Kent (2004) offers a glimpse of Lorenzo’s biography by focusing on his relationship with visual arts. The involvement of Lorenzo the Magnificent with art was manifested in various ways. He was a private patron, a public works committees’ member, a collector of rare objects and a counselor of subject communities, Italian rulers and the citizens of Florentine. In all these roles, there is a common threat dealing with the art of magnificence. Kent (2004) asserts that Lorenzo made controversial influences on arts. Kent takes a definite position by counteracting all attempts to look down upon the importance of the contribution Lorenzo exerted to the fields of figurative arts and architecture. The author describes a variety of projects promoted by Lorenzo. Most of them are of architectonic nature. The main reason why most of these projects were never realized was because Lorenzo died prematurely at the age of 43. It is, therefore, impossible to compare him with other Italian princes who had all the time they needed to achieve their dreams.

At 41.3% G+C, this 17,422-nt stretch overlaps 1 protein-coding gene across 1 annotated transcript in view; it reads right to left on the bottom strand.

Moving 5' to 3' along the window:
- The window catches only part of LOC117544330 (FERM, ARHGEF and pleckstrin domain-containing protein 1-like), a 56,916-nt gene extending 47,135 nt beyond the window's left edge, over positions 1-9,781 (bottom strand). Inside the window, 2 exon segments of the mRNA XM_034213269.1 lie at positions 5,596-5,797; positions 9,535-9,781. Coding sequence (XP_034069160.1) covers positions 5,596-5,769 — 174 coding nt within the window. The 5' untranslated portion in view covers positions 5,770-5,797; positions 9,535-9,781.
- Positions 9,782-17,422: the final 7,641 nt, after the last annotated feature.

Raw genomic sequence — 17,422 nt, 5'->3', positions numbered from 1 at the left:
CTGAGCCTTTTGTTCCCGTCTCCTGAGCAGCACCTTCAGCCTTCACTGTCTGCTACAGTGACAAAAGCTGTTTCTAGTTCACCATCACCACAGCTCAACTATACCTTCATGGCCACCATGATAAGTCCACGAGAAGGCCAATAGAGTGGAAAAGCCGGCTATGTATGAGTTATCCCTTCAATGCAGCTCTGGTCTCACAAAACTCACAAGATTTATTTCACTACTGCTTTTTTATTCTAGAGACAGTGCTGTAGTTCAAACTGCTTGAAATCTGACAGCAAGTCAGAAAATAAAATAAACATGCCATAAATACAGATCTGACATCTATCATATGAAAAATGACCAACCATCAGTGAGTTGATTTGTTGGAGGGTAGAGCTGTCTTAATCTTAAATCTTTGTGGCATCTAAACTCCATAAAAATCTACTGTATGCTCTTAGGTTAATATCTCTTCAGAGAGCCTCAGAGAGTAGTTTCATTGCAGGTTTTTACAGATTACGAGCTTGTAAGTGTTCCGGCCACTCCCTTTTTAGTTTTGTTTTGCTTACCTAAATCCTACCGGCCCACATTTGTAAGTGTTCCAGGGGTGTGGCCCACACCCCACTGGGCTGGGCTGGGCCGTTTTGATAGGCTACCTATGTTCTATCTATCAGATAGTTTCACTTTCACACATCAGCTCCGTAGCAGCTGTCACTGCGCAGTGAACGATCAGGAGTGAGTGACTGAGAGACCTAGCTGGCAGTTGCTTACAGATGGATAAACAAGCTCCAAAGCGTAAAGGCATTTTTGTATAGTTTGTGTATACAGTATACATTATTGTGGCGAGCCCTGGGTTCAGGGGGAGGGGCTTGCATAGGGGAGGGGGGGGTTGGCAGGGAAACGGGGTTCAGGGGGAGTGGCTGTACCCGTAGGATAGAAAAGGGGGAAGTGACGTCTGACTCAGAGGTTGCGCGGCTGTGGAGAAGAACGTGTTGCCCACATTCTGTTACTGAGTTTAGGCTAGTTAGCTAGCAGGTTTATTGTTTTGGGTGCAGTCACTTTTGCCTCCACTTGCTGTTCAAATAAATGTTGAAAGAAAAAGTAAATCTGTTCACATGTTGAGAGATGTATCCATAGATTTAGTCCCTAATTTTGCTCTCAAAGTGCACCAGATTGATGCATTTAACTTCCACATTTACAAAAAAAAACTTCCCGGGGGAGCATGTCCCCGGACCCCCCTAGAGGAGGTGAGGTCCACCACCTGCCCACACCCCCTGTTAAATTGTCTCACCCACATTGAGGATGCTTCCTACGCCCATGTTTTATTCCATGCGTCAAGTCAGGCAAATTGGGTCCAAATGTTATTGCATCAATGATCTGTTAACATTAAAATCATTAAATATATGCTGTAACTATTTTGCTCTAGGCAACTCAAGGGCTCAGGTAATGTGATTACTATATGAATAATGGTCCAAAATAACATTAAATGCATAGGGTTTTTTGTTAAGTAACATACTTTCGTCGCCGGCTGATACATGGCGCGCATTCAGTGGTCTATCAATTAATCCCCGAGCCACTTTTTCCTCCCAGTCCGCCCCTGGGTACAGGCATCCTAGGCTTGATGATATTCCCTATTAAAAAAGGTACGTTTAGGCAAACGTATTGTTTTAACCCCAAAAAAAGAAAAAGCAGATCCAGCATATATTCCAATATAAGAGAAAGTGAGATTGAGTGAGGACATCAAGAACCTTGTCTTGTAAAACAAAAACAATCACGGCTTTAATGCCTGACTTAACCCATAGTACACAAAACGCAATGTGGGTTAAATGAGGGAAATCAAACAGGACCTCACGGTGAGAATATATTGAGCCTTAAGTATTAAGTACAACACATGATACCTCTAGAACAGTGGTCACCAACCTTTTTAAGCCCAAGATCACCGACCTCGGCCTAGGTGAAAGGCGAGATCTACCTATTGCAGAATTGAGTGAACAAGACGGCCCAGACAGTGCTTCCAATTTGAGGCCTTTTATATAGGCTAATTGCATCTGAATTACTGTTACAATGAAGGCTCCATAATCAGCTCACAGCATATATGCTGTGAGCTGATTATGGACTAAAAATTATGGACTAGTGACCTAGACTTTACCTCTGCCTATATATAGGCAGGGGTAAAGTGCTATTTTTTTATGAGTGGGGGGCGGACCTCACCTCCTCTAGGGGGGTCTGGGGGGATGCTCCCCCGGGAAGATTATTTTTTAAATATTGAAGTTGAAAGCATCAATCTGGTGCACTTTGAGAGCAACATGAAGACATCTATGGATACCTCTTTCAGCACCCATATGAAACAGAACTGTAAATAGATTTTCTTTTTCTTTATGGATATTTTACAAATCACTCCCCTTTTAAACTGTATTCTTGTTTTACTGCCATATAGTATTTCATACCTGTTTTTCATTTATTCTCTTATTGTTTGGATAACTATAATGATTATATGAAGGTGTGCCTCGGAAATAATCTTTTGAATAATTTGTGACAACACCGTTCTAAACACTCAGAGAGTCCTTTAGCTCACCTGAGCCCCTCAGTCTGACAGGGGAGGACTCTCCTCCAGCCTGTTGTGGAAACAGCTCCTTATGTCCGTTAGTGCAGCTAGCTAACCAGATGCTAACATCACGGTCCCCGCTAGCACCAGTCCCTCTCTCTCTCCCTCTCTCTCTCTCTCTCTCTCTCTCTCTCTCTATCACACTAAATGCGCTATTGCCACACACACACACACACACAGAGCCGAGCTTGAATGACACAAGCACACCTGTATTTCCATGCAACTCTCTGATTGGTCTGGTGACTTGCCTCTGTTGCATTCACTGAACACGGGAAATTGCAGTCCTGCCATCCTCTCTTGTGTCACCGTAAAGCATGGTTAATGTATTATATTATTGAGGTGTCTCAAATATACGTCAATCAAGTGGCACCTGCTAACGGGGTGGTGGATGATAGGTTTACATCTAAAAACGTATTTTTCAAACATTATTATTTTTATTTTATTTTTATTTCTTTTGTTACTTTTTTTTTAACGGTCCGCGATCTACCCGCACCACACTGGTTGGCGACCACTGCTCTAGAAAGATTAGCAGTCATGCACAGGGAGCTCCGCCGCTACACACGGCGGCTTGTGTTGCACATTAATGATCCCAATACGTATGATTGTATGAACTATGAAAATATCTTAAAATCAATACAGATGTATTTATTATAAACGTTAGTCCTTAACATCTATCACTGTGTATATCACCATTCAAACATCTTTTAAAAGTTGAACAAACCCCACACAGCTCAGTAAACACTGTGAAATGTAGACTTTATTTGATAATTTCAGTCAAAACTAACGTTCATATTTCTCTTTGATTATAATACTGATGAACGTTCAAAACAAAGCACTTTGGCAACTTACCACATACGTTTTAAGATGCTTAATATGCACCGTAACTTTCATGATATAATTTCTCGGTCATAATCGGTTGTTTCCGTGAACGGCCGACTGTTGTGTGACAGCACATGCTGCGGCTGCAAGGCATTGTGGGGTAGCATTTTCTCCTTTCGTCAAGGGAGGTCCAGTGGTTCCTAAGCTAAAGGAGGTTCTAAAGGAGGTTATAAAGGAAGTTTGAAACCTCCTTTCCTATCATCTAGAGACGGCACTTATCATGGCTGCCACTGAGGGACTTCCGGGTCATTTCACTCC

Kent makes a holistic consideration of Lorenzo and the visual arts by taking into account his finished results, ideas and ambitions too. However, most of these were truncated, interrupted or remained on paper. In essence, Lorenzo’s patronage resists any attempts to diminish its significance. Definitely such a thesis relies upon the broad interpretation of his patronage to include his entire actions that affected the arts. In so doing, Kent lumps together all roles Lorenzo assumed. Nonetheless, they all stem from some aesthetic taste and political will. Perhaps a different approach addressing the legal aspects and sources of funding would have compared Lorenzo and the elder Cosimo.